Byron Donalvin Roundy

9 Dec 1871 - 24 Aug 1958

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Byron Donalvin Roundy

9 Dec 1871 - 24 Aug 1958
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Grave site information of Byron Donalvin Roundy (9 Dec 1871 - 24 Aug 1958) at Alton Cemetery in Kanab, Kane, Utah, United States from BillionGraves

Life Information

Byron Donalvin Roundy

Born:
Died:

Alton Cemetery

Unnamed Rd
Kanab, Kane, Utah
United States

Headstone Description

Byron Donalvin Roundy Jr.
Transcriber

GreatLakes0928

May 1, 2013
Photographer

whitneyadair

April 28, 2013

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Grave Site of Byron Donalvin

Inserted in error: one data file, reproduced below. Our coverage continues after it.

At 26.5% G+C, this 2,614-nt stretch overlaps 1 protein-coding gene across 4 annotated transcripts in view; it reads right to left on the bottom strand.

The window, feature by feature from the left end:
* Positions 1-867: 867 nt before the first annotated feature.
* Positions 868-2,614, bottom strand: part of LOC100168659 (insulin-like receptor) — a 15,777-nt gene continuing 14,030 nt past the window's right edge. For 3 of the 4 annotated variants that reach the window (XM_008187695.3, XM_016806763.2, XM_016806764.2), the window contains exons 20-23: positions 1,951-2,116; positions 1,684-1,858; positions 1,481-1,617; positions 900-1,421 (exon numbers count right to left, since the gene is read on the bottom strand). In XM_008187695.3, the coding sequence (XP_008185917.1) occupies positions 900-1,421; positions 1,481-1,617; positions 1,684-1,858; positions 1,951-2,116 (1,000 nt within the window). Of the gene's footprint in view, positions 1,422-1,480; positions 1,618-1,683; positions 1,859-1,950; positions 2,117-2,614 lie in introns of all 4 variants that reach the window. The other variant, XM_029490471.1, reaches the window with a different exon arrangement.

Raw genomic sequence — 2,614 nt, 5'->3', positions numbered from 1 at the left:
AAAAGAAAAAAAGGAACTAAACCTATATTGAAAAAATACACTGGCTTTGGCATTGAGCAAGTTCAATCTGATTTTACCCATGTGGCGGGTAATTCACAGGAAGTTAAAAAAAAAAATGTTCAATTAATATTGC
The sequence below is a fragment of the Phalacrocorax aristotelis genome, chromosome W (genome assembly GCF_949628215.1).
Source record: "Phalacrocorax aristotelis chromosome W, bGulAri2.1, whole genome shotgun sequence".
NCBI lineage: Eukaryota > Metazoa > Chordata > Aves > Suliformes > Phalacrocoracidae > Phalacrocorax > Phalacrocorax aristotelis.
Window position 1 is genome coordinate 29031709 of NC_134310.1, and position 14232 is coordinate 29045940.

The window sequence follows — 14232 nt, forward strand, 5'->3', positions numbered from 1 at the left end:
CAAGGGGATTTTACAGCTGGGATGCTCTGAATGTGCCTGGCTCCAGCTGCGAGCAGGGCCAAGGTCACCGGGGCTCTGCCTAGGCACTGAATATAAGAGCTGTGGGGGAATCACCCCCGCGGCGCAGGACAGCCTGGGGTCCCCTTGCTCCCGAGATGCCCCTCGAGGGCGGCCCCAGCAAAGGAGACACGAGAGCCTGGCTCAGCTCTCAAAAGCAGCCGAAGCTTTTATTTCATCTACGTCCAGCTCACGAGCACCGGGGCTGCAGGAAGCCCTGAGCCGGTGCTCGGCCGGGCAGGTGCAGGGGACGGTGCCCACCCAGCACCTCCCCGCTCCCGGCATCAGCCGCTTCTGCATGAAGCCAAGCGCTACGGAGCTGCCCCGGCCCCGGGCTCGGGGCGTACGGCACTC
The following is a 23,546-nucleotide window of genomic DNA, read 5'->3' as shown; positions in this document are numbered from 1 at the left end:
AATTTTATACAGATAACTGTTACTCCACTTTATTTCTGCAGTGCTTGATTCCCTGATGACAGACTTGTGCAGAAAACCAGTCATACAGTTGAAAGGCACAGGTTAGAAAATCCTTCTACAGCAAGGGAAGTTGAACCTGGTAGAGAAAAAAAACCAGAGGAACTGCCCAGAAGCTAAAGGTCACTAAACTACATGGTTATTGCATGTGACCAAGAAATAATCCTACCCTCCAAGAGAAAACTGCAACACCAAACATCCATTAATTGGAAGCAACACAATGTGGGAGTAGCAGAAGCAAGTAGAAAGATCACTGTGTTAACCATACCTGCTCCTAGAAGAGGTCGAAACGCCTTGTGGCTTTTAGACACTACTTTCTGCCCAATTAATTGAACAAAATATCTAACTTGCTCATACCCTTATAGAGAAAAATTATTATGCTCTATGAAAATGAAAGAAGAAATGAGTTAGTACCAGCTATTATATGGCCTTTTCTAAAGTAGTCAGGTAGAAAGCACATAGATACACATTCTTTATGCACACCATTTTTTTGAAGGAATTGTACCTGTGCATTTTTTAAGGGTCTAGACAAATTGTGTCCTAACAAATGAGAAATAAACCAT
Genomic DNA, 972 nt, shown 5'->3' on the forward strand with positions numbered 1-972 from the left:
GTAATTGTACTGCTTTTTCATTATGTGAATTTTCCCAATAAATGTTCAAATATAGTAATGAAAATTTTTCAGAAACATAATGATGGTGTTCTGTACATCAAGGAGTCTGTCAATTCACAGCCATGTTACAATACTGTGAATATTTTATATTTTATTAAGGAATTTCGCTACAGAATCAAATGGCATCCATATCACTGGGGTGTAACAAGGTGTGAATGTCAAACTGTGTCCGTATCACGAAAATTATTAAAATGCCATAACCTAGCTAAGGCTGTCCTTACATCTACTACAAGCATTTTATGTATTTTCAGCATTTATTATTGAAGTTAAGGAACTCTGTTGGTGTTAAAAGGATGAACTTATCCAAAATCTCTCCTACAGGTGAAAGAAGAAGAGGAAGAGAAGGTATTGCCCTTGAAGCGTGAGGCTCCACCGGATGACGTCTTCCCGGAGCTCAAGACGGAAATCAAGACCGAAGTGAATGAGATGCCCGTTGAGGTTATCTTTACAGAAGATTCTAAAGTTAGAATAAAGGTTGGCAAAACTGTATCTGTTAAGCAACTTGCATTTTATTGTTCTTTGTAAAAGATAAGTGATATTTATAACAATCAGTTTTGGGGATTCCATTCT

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Byron Donalvin Roundy is buried in the Alton Cemetery at the location displayed on the map below. This GPS information is ONLY available at BillionGraves. Our technology can help you find the gravesite and other family members buried nearby.

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Memories

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Little Dicky, Part 1

Contributor: GreatLakes0928 Created: 3 years ago Updated: 3 years ago